The Communist Manifesto

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It is high time that Communists should openly, in the face of the whole world, publish their views, their aims, their tendencies, and meet this nursery tale of the Spectre of Communism with a manifesto of the party itself.

— Marx and Engels, Manifesto of the Communist Party, Preamble
First edition of the Communist Manifesto in German.

The Communist Manifesto (German: Manifest der Kommunistischen Partei; "Manifesto of the Communist Party") is an early communist pamphlet commissioned by the Communist League, written by Karl Marx and Friedrich Engels in 1847, and published in 1848. The book consists of a systematic exposition of the ideas and aims of the Communists at that time. As such, the work contains brief explanations of the materialist conception of history, class struggle, and so on. It is divided into four chapters and largely based on Engels' Principles of Communism, the second draft of the Manifesto, with Draft of a Communist Confession of Faith being the first.

The Communist Manifesto has become the most famous and widely-read work of Marx and Engels; however, many Marxists consider it to be an outdated picture of Marx's ideas, espousing many erroneous positions — such as the imminent annihilation of the middle class, which Marx later revised in an 1863 manuscript[a] — that did not reflect later Marxist theory. It nevertheless retains considerable influence in the mainstream perception of Marxist and communist ideas.



I: Bourgeois and Proletarians

II: Proletarians and Communists

III: Socialist and Communist Literature

IV: Position of the Communists in Relation to the Various Existing Opposition Parties

"Ten planks of communism"

There is a section in Chapter II: Proletarians and Communists that describes ten "generally applicable" measures in the installation of the dictatorship of the proletariat, known commonly as the "ten planks of communism" though not known by any name within the Manifesto itself. They should be read in the context of their time, as most modern communists, taking changed historical conditions into account, do not propose to actually implement the policies they describe as described in the Manifesto. They are:

  1. Abolition of property in land and application of all rents of land to public purposes.
  2. A heavy progressive or graduated income tax.
  3. Abolition of all rights of inheritance.
  4. Confiscation of the property of all emigrants and rebels.
  5. Centralization of credit in the hands of the state, by means of a national bank with State capital and an exclusive monopoly.
  6. Centralization of the means of communication and transport in the hands of the State.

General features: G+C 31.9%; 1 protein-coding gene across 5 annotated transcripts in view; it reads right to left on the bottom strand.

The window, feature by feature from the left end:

7. Extension of factories and instruments of production owned by the State; the bringing into cultivation of waste-lands, and the improvement of the soil generally in accordance with a common plan.
  8. Equal liability of all to work. Establishment of industrial armies, especially for agriculture.
  9. Combination of agriculture with manufacturing industries; gradual abolition of all the distinction between town and country by a more equable distribution of the populace over the country.
  10. Free education for all children in public schools. Abolition of children's factory labour in its present form. Combination of education with industrial production, etc., etc.

From the preface of the 1872 German edition:

However much that state of things may have altered during the last twenty-five years, the general principles laid down in the Manifesto are, on the whole, as correct today as ever. Here and there, some detail might be improved. The practical application of the principles will depend, as the Manifesto itself states, everywhere and at all times, on the historical conditions for the time being existing, and, for that reason, no special stress is laid on the revolutionary measures proposed at the end of Section II. That passage would, in many respects, be very differently worded today. In view of the gigantic strides of Modern Industry since 1848, and of the accompanying improved and extended organization of the working class, in view of the practical experience gained, first in the February Revolution, and then, still more, in the Paris Commune, where the proletariat for the first time held political power for two whole months, this programme has in some details been antiquated. One thing especially was proved by the Commune, viz., that “the working class cannot simply lay hold of the ready-made state machinery, and wield it for its own purposes.” (See The Civil War in France: Address of the General Council of the International Working Men’ s Association, 1871, where this point is further developed.) Further, it is self-evident that the criticism of socialist literature is deficient in relation to the present time, because it comes down only to 1847; also that the remarks on the relation of the Communists to the various opposition parties (Section IV), although, in principle still correct, yet in practice are antiquated, because the political situation has been entirely changed, and the progress of history has swept from off the earth the greater portion of the political parties there enumerated.[1]

Thus the principles themselves are valid, though the methods and steps for them are not.


See also


  1. Published posthumously as Theories of Surplus Value.


External links